In high school.

And then in college, I started unraveling that, but I still craved the adoration of people even if I wasn't pursuing it out of blood-tinged jealousy. But . . . if I was okay with being the second best in the class, I *wasn't* okay with being the fourth, fifth, sixth. Things that were tough for me, like color theory and oil painting? I avoided. I dropped out, because what I was producing wasn't worth being looked at. And since college, that has been the metric by which I have judged my work: is this worth being looked at? That's a fabulous skill for an illustrator to have, because it means that my focus is intrinsically on pleasing the client or the crowd.

Note that not once in this have I mentioned doing art for myself.

Because I don't.

Oh . . . sometimes I draw my own characters. And by sometimes I mean I have done some sketches. But. Well. Did you ever see a painting done of Liza? Bethy? Barty? I illustrated other folks characters, but not once did I put the time in for mine beyond some half-hour pieces. Most of my paintings in my portfolio are commissions. It's more than a matter of doing art just for other people and never giving the time to what *I* want-- it's subconsciously selecting what I want to create based on an opaque mental calculation automatically done that tallies the People Pleasing Quotient. Number ain't high enough? The image in my head dies a miserable death, never to be developed.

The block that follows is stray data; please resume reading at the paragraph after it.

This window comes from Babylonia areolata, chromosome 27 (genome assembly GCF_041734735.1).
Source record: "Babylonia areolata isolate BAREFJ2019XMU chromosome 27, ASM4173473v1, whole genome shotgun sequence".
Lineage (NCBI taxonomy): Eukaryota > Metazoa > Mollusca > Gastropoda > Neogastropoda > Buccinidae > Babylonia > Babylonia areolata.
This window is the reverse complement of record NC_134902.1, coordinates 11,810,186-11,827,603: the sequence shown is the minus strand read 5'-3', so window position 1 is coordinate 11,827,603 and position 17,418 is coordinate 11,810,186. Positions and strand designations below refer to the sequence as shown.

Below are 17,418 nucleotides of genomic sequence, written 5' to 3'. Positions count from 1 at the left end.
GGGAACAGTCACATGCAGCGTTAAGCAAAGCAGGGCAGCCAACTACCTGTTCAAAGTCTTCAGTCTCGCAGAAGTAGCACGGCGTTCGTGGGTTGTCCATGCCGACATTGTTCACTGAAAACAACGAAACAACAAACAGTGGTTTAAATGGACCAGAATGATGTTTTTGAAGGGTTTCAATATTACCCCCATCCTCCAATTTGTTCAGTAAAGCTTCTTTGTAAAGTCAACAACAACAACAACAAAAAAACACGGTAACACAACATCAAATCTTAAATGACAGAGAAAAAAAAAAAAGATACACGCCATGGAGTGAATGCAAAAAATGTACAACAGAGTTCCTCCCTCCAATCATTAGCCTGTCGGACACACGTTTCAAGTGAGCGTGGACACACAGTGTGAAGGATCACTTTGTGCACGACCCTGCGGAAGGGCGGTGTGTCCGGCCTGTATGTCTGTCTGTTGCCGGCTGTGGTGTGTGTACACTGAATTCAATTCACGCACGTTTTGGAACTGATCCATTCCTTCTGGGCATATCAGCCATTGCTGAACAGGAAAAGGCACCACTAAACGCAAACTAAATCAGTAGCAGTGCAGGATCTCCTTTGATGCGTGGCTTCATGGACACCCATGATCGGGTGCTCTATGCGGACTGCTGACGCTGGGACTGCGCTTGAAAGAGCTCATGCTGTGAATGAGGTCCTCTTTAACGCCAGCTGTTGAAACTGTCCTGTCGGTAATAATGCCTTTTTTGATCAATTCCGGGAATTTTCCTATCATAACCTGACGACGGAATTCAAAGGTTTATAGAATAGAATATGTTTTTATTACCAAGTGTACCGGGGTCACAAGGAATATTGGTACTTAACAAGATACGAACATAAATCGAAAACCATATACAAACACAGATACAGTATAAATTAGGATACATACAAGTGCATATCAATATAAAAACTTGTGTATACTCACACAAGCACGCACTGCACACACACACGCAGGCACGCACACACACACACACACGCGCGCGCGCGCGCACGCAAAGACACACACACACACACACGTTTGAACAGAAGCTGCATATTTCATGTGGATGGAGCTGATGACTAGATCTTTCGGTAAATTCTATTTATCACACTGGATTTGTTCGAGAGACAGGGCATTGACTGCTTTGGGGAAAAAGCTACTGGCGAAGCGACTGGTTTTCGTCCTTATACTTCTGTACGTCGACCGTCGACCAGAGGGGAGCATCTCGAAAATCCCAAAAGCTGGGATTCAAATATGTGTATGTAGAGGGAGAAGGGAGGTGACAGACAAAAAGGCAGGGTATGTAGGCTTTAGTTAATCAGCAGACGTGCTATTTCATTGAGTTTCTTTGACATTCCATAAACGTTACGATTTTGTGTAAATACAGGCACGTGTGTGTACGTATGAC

What has made me notice this toxic relationship with my work is the Oracle deck I want to make.

Really, the first brick to tumble was when I started working my job, and suddenly I didn't "need" to do other people's stuff, but it was an invisible brick, and only recently have the foundational cracks been visible. For a little while, I have decided that I am done doing work for other folks (for the time being). I'm mopping up some old commissions and then not taking on freelance, pocketbook be damned. But no, it was before that decision-- it was in August, maybe? April? It started when I decided to work on the Oracle Deck instead of the book, because I needed to lick my wounds after the latest writing fiasco and work on reigniting some Magick to keep the Void at bay. Oracle deck let me be comfortable, have fun playing around with my own ideas, and was intrinsically magickal, so. I picked some cards that I felt I could do right now, and asked folks on Facebook to help me pick which one to start on. ( . . .)